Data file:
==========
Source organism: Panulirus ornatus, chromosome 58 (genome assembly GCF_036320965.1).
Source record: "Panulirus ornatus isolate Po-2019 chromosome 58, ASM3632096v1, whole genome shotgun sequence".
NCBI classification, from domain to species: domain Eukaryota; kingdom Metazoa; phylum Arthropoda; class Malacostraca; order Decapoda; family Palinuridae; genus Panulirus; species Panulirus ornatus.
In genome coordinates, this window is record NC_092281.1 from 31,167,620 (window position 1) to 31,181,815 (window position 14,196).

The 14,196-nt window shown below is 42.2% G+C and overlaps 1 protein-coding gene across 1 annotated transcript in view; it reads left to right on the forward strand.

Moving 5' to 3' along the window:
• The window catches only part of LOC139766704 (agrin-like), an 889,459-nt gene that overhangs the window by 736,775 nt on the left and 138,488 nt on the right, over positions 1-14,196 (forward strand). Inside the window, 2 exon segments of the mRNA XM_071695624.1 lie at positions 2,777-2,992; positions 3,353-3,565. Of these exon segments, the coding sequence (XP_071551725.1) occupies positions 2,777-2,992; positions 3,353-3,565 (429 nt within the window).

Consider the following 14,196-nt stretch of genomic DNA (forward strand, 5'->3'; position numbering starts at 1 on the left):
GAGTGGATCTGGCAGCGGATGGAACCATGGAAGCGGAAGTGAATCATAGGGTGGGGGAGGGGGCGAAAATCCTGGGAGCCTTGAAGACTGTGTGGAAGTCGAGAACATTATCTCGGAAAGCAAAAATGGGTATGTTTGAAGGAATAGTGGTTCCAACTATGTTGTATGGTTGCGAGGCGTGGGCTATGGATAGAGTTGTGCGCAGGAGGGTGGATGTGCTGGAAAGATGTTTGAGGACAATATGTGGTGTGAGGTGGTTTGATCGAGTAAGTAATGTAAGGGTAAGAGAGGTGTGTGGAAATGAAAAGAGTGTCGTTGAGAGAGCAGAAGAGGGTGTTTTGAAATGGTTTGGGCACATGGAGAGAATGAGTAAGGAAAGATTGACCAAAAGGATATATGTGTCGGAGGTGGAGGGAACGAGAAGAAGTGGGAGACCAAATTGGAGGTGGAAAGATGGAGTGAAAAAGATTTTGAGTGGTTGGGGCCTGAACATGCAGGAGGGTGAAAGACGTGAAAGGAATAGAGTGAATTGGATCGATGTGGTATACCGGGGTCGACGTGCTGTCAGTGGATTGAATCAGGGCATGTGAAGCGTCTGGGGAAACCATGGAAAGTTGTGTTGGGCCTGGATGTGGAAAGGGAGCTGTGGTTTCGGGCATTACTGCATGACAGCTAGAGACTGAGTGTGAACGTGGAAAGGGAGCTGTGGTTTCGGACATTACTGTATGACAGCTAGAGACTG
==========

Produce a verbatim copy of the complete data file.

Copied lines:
Source organism: Panulirus ornatus, chromosome 58 (genome assembly GCF_036320965.1).
Source record: "Panulirus ornatus isolate Po-2019 chromosome 58, ASM3632096v1, whole genome shotgun sequence".
NCBI classification, from domain to species: domain Eukaryota; kingdom Metazoa; phylum Arthropoda; class Malacostraca; order Decapoda; family Palinuridae; genus Panulirus; species Panulirus ornatus.
In genome coordinates, this window is record NC_092281.1 from 31,167,620 (window position 1) to 31,181,815 (window position 14,196).

The 14,196-nt window shown below is 42.2% G+C and overlaps 1 protein-coding gene across 1 annotated transcript in view; it reads left to right on the forward strand.

Moving 5' to 3' along the window:
• The window catches only part of LOC139766704 (agrin-like), an 889,459-nt gene that overhangs the window by 736,775 nt on the left and 138,488 nt on the right, over positions 1-14,196 (forward strand). Inside the window, 2 exon segments of the mRNA XM_071695624.1 lie at positions 2,777-2,992; positions 3,353-3,565. Of these exon segments, the coding sequence (XP_071551725.1) occupies positions 2,777-2,992; positions 3,353-3,565 (429 nt within the window).

Consider the following 14,196-nt stretch of genomic DNA (forward strand, 5'->3'; position numbering starts at 1 on the left):
GAGTGGATCTGGCAGCGGATGGAACCATGGAAGCGGAAGTGAATCATAGGGTGGGGGAGGGGGCGAAAATCCTGGGAGCCTTGAAGACTGTGTGGAAGTCGAGAACATTATCTCGGAAAGCAAAAATGGGTATGTTTGAAGGAATAGTGGTTCCAACTATGTTGTATGGTTGCGAGGCGTGGGCTATGGATAGAGTTGTGCGCAGGAGGGTGGATGTGCTGGAAAGATGTTTGAGGACAATATGTGGTGTGAGGTGGTTTGATCGAGTAAGTAATGTAAGGGTAAGAGAGGTGTGTGGAAATGAAAAGAGTGTCGTTGAGAGAGCAGAAGAGGGTGTTTTGAAATGGTTTGGGCACATGGAGAGAATGAGTAAGGAAAGATTGACCAAAAGGATATATGTGTCGGAGGTGGAGGGAACGAGAAGAAGTGGGAGACCAAATTGGAGGTGGAAAGATGGAGTGAAAAAGATTTTGAGTGGTTGGGGCCTGAACATGCAGGAGGGTGAAAGACGTGAAAGGAATAGAGTGAATTGGATCGATGTGGTATACCGGGGTCGACGTGCTGTCAGTGGATTGAATCAGGGCATGTGAAGCGTCTGGGGAAACCATGGAAAGTTGTGTTGGGCCTGGATGTGGAAAGGGAGCTGTGGTTTCGGGCATTACTGCATGACAGCTAGAGACTGAGTGTGAACGTGGAAAGGGAGCTGTGGTTTCGGACATTACTGTATGACAGCTAGAGACTG